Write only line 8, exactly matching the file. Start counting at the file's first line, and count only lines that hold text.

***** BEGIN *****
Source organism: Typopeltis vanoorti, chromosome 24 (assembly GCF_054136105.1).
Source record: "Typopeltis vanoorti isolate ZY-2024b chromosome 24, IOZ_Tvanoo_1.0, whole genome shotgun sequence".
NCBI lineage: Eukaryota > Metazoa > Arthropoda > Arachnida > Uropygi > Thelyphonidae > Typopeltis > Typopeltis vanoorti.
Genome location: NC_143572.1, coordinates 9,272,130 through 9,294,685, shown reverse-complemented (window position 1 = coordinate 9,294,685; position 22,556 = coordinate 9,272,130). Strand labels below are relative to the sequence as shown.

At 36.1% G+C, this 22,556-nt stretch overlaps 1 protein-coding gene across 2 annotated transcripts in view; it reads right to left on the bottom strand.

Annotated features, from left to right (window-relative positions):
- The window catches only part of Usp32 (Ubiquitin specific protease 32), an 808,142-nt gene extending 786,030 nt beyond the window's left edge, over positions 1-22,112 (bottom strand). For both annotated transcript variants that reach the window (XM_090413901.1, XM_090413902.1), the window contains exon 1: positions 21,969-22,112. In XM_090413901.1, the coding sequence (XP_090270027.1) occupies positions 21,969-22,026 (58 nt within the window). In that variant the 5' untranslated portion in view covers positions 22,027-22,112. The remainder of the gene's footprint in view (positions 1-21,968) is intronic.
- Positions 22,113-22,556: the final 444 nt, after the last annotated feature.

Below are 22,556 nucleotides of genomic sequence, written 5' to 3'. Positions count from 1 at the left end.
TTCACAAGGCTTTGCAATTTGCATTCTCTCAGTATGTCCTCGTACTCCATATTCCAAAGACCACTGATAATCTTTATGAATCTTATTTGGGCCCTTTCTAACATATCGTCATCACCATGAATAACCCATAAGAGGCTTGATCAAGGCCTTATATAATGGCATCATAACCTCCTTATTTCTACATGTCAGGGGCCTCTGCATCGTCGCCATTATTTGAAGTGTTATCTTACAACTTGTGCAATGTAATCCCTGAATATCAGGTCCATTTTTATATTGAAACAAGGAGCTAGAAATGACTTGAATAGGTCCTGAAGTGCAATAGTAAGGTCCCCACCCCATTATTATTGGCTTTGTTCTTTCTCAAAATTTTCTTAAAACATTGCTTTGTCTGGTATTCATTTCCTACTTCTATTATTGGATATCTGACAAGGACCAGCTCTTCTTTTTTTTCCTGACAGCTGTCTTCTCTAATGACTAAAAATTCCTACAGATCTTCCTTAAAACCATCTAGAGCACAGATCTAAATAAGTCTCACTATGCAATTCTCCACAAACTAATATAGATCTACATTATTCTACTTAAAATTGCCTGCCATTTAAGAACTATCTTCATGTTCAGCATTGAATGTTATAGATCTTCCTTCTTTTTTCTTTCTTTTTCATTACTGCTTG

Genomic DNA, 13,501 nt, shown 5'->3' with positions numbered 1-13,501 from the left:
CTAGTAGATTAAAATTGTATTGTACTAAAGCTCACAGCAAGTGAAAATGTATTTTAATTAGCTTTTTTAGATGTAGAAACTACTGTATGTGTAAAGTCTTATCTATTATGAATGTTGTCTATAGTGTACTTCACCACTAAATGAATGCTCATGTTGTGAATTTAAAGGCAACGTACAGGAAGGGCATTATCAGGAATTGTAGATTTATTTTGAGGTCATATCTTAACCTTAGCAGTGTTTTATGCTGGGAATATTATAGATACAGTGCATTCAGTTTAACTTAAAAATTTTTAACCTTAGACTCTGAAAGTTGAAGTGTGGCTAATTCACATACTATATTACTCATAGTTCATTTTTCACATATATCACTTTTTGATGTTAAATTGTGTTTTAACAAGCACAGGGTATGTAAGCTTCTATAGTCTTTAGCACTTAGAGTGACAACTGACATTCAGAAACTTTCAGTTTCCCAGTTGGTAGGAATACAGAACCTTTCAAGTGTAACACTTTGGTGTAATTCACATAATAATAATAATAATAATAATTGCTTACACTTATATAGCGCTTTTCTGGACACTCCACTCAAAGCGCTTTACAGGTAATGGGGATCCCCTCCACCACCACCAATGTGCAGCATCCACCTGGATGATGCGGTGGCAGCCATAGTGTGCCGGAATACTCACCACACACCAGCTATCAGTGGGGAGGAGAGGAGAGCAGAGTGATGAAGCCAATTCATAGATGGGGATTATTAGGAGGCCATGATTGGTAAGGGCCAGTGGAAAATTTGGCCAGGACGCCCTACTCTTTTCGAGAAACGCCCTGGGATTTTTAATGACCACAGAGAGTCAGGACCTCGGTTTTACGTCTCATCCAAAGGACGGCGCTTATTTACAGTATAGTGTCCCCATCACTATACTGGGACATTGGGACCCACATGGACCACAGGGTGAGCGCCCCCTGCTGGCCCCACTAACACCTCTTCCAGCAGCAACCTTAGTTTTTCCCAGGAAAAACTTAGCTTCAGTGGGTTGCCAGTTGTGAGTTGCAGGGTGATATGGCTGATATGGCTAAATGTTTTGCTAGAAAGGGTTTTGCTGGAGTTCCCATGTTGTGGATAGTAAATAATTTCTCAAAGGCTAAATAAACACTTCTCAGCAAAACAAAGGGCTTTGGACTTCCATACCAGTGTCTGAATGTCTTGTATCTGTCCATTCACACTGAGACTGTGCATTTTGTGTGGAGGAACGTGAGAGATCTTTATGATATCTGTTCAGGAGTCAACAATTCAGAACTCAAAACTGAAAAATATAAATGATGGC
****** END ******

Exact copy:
- Positions 22,113-22,556: the final 444 nt, after the last annotated feature.